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Nitschke, Tobias; Groene, Philipp; Acevedo, Alice-Christin; Kammerer, Tobias and Schäfer, Simon T. (2021): Coagulation under Mild Hypothermia Assessed by Thromboelastometry. In: Transfusion Medicine and Hemotherapy, Vol. 48, No. 4: pp. 203-209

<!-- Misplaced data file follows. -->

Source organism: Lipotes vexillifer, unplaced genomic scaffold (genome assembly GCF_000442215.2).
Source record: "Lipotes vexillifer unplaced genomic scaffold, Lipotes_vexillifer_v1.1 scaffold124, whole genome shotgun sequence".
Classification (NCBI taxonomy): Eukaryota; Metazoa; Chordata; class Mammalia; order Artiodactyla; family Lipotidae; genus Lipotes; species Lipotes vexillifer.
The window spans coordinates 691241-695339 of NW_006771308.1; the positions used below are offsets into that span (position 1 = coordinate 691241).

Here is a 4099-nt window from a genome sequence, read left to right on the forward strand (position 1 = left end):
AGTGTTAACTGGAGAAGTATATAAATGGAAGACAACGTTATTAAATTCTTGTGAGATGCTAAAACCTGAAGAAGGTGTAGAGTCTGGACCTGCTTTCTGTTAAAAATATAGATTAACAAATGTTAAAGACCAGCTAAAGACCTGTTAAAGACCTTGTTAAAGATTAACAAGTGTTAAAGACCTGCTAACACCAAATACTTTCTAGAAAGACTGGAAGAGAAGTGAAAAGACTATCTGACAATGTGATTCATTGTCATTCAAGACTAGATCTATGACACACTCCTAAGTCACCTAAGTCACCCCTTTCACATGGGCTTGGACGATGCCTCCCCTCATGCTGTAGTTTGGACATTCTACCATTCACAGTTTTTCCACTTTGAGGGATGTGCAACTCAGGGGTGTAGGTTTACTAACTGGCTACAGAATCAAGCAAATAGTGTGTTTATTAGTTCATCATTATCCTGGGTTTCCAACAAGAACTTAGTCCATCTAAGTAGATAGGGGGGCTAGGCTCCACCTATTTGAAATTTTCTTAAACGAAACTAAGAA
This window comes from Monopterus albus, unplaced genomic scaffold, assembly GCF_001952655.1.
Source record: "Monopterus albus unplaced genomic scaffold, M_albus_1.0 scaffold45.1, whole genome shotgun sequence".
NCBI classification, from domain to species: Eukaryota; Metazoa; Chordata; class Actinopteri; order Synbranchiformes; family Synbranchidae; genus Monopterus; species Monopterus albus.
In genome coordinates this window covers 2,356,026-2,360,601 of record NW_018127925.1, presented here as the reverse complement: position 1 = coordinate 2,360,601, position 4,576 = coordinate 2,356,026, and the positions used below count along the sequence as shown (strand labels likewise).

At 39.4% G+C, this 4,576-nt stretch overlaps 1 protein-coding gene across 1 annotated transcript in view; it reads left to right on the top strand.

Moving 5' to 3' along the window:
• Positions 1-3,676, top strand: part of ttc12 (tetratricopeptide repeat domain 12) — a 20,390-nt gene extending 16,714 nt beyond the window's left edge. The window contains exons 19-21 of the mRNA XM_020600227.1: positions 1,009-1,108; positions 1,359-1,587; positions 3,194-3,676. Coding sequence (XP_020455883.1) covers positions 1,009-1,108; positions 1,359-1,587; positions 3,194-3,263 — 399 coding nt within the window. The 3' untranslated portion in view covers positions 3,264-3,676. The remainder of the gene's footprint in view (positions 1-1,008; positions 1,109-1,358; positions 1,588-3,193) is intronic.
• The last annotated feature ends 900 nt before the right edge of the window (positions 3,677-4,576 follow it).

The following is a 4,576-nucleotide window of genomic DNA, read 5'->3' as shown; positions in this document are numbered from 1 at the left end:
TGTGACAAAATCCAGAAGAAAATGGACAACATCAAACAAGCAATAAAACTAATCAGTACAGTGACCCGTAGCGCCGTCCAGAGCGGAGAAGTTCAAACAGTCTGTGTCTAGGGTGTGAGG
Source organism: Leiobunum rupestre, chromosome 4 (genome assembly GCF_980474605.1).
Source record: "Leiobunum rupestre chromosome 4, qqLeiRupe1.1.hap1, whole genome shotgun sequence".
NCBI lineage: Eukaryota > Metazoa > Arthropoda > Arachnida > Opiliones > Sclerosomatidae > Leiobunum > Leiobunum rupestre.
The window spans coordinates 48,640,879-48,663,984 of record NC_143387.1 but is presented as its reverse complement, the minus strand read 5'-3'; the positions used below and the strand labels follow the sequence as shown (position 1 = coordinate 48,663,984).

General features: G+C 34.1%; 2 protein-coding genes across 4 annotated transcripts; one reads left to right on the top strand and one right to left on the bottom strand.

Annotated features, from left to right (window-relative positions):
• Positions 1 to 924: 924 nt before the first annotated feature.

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Introduction: While previous studies have shown a significant impact of extreme hypo- and hyperthermia on coagulation, effects of much more frequently occurring perioperative mild hypothermia are largely unknown. This study therefore aimed to analyze the effects of mild hypothermia using rotational thromboelastometry in vitro. Materials and Methods: Twelve healthy volunteers were included in this study. Standard thromboelastometric tests (EXTEM, INTEM, FIBTEM) were used to evaluate coagulation in vitro at 39, 37, 35.5, 35, and 33 degrees C. Beyond standard thromboelastometric tests, we also evaluated the effects of mild hypothermia on the TPA-test (ClotPro, Enicor GmbH, Munich, Germany), a new test which aims to detect fibrinolytic capacity by adding tissue plasminogen activator to the sample. Data are presented as the median with 25/75th percentiles. Results: Extrinsically activated coagulation (measured by EXTEM) showed a significant increase in clot formation time (CFT;37 degrees C: 90 s [81/105] vs. 35 degrees C: 109 s [99/126];p = 0.0002), while maximum clot firmness (MCF) was not significantly reduced. Intrinsically activated coagulation (measured by INTEM) also showed a significant increase in CFT (37 degrees C: 80 s [72/88] vs. 35 degrees C: 94 s [86/109];p = 0.0002) without significant effects on MCF. Mild hypothermia significantly increased both the lysis onset time (136 s [132/151;37 degrees C] vs. 162 s [141/228;35 degrees C], p = 0.0223) and lysis time (208 s [184/297;37 degrees C] vs. 249 s [215/358;35 degrees C];p = 0.0259). Conclusion: This demonstrates that even under mild hypothermia coagulation is significantly altered in vitro. Perioperative temperature monitoring and management are greatly important and can help to prevent mild hypothermia and its adverse effects. Further investigation and in vivo testing of coagulation under mild hypothermia is needed. (c) 2021 S. Karger AG, Basel

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